Essentially, utility supervisors in local government positions have five daily objectives:
- Which jobs need to be done?
- Who’s doing the work?
- How soon will the work be completed?
- Are we within budget?
- How can we plan ahead?
Problems come when one of those daily objectives is not met or one of the questions does not get answered in a timely manner. Having the tools to answer these daily objectives are necessary to staying ahead of the work and assist in fulfilling requests from other departments or administrators.
A company with similar objectives can be found in Roane County, Tennessee. Rockwood: Water, Sewer, and Gas, a small utility company has the difficult task of managing six departments: Water, Sewer, Gas, Water Plant, Sewer Plant & Garbage. For many years Rockwood was managing their assets with spreadsheets. This practice became very time consuming and difficult to generate reports and make practical business decisions.
Rodney Griffin, Rockwood Water Distribution Superintendent, explains how difficult things were:
“Before, if you wanted to keep up with everything you had to create a spreadsheet. We had to keep up with all the paper work in folders. If you took vacation you had to get with who was covering for and give them a copy of all your paper work so they would know what your crew was assigned for that week. We had to have weekly meetings just to go over what was being done with the General Manager.”
When looking for a solution to this and many other challenges that come from running six departments, Rockwood wanted to benefit from the advancements in GIS. By integrating their operations with their GIS they could visualize all the work that was taking place and that needed to be done. The maps provided a simple tool to assign jobs, develop reports based on location, and complete other routine tasks. The software they chose to integrate with their Esri ArcGIS platform was Elements XS3 from Novotx.
Rockwood had several ideas as to the features they needed when researching an asset and work order management system. Some of the features included:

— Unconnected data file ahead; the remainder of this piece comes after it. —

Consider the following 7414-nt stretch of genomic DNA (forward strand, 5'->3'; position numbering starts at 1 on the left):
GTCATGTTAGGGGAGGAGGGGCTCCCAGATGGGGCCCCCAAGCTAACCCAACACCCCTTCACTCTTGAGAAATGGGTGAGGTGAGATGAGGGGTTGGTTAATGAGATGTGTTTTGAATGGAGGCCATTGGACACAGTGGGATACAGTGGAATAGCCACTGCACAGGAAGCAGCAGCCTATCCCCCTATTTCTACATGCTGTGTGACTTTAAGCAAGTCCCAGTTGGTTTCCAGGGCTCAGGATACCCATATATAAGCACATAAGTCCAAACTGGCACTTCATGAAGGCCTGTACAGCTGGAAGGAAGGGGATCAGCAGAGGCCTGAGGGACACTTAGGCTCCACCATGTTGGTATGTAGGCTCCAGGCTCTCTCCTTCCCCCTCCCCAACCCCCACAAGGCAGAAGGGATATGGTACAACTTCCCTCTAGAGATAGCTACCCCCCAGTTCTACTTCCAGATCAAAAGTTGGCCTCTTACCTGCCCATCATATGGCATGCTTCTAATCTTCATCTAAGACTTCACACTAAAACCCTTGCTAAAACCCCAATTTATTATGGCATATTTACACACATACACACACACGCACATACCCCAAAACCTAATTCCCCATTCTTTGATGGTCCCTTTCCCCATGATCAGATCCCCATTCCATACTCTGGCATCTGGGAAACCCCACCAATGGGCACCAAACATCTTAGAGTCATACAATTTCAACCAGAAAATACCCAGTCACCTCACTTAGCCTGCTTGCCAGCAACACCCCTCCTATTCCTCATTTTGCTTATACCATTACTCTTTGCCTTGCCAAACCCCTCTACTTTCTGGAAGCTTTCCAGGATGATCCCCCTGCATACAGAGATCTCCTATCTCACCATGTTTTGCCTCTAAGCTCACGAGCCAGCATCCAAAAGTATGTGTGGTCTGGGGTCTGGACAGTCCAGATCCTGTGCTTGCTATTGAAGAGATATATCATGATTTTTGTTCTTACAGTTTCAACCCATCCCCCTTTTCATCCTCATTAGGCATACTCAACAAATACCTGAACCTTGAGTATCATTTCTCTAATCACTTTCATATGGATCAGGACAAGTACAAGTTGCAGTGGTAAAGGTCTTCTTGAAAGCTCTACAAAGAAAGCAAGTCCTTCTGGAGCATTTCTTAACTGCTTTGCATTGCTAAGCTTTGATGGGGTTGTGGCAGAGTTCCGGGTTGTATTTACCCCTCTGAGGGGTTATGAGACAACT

- Software that interacts directly with their map services via Esri’s ArcGIS for Server or ArcGIS Online.
- When doing updates in their work order software, they wanted those changes to be automatically updated in their GIS so that the geodatabase would be the single, authoritative dataset for all spatial assets with no coping or synchronized of data.
- A mapping tool with integrated query layers to graphically represent data including locations of work, labor, types of work, job costing details, and more.
- Geofences to define job routing and other workflow processing criteria
- Heat maps, feature clustering, and map-based reporting to enhance the GIS
- Map viewers that work well on any device in any standard web browser.
Rodney Griffin from Rockwood talks about one of the reasons why they chose Elements,
“Elements ties into our Esri mapping so with this the employees can see the map live from the field and we can create instant maintenance tasks for them. The Blowoffs are GPS points on our Esri map, with Elements we can create GIS assets to tie work orders to the Blowoffs, This helps us with all of our system maintenance and keeping reports for them.”
As to not create confusion, it was important to Rockwood to set up unique workspaces for each employee. This principle allows different users to access different application interfaces, each tailored to meet the unique needs of specific job functions.
Mr. Griffin explains why unique workspaces are important:
“You can set the software filters for the crews so that they only see the work that they need to for that day. If you assign them a task for Friday they will not see the task until Friday. You have a dashboard that not only shows you what you have to do but the people that cover for you will see it too!”
Rockwood wanted to use a data management technology that allowed them to create any custom dataset and associate that information to other assets. This would help them to design custom permits, licenses, inspections, and any other type of custom form. These forms can then be combined with the workflow designer to automate business processes and guide them through the processes of managing unique workflows.
Mr. Griffin continues:
“If an employee takes the chlorine reads and they are below the low level the software will automatically create a work task to Re-Flush; scheduled 7 days after the original task. We have these designed to be assigned to the Supervisor so that they are aware of the issue.”
Rockwood understands that they are new to the software and have only configured a small amount of what Elements XS3 can do. Their hope for the future is to continually build workflows to speed up processes and streamline the work.
About the Author
Article by Michael Boyd of Novotx. Located near Salt Lake City, Utah, Novotx develops, maintains, and implements the Elements XS3 application. Novotx has been developing GIS-based asset and work management software since 2004 and has customers throughout the US and Canada.